I’ve been spending a lot of time setting up a new website where I will host a good deal of images. It will use Zenfolio as a back-end and have the ability to allow for buying downloads and ordering prints. Before that while going through my 1300 or so cruise images I setup a few standard processes for processing images so that they look how I feel they should.
When processing images the way I do, it takes a good deal of time. I always am trying to find ways to speed up the process, but on the other hand I always want to have each image tweaked to my eye.
Here are a few points to my (post) processing process:
I shoot images in RAW (DNG) format with flat colors.
I use my old license of Photoshop CS2 on Linux through Wine.
I recently bought a copy of “Noise Ninja” plugin/standalone software.
Steps for post processing that result in finished full resolution pictures (meaning I don’t shrink these as they will be for my Zenfolio gallery):
1. Open a block of images in Photoshop (say 50 at a time) so the RAW converter pops up.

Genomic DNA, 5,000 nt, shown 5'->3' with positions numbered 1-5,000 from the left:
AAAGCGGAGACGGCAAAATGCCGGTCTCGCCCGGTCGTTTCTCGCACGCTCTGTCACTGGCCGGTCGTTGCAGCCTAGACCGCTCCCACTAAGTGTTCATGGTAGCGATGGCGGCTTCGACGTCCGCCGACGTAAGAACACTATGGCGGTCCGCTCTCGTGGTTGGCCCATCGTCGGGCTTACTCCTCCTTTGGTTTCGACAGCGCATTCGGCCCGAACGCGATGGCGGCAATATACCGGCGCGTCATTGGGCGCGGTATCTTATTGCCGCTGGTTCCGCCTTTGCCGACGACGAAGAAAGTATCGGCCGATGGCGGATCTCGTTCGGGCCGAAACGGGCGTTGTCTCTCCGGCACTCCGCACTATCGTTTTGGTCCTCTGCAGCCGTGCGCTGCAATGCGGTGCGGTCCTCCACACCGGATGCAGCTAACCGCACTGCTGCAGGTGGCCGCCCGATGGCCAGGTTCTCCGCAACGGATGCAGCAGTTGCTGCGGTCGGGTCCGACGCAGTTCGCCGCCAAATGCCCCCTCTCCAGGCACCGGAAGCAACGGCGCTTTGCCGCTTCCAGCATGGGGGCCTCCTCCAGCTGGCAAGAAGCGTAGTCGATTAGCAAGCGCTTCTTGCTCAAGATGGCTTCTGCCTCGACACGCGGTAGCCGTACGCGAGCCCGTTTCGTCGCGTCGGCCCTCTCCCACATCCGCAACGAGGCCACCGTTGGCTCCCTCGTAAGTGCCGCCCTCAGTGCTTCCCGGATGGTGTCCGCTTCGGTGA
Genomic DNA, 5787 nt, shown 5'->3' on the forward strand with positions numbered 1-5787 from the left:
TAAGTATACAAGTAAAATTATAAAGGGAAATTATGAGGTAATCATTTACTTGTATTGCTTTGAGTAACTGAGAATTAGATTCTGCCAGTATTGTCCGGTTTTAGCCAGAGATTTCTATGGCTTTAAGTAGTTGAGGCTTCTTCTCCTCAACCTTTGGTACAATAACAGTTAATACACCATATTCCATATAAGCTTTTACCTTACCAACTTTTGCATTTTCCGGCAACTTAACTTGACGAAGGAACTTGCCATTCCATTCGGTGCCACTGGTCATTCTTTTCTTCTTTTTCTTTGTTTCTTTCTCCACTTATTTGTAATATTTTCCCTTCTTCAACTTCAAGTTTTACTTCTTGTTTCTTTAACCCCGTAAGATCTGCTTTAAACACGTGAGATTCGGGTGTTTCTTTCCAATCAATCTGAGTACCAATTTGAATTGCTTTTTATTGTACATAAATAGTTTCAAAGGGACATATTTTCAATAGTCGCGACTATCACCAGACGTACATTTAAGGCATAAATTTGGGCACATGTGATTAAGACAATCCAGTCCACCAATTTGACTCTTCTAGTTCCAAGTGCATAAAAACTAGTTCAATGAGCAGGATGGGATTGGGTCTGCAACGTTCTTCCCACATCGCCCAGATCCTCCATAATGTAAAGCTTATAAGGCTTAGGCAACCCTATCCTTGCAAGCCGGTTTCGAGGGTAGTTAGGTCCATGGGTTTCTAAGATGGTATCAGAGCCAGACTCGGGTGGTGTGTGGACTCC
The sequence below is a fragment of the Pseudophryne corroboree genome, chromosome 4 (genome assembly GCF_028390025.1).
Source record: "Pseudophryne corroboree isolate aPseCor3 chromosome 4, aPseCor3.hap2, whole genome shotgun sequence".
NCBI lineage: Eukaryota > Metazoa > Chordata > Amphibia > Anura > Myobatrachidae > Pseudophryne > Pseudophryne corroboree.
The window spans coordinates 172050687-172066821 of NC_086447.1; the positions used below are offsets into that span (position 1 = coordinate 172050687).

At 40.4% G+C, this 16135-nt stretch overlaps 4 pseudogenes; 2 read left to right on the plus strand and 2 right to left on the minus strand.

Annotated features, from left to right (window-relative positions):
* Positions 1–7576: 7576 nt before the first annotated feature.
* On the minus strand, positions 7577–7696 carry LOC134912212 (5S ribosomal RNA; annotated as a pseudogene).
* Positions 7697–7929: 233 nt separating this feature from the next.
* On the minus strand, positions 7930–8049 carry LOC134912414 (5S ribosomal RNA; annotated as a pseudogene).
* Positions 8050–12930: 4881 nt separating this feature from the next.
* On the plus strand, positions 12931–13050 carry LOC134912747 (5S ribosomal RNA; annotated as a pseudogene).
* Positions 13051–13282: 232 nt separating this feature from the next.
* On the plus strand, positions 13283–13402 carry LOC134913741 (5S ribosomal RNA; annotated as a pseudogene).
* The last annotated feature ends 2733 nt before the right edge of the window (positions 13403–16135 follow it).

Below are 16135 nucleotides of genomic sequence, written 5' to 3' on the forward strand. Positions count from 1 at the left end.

2. Go through each image and tweak the colors of the images I feel are worthy of public viewing.
3. For some images, straighten the horizon line and/or crop the image a bit.
4. Open all of the images in that set into photoshop.
5. Apply the first of two actions that I setup on the image to see if it makes the image vibrant enough for my eye and how I felt the scene looked at the time of capture. This action performs Shadow/Highlight correction (say +X% to both), +XX contrast, auto contrast, -X brightness. This action set results in a image with nice virbrant details yet extracts out some shadow and highlight detail I feel should be visible.
— If the action results in a keeper, I continue on, otherwise I backtrack and do manual tweaking of the image from import.
6. Examine the image and remove any dust spots or other anomalies using the spot healing brush, or the clone stamp tool if the spot brush has issues. I also make final modifications to overall look and feel with various tools.
7. Action 2 consists of auto processing setting in Noise Ninja to remove unwanted sensor noise, conversion from 16-bit to 8-bit, and saving a jpeg in 12 (maximum) quality.
So lately I’ve been going through batches of images with that process in mind. It is time consuming, but I feel it results in the best image possible.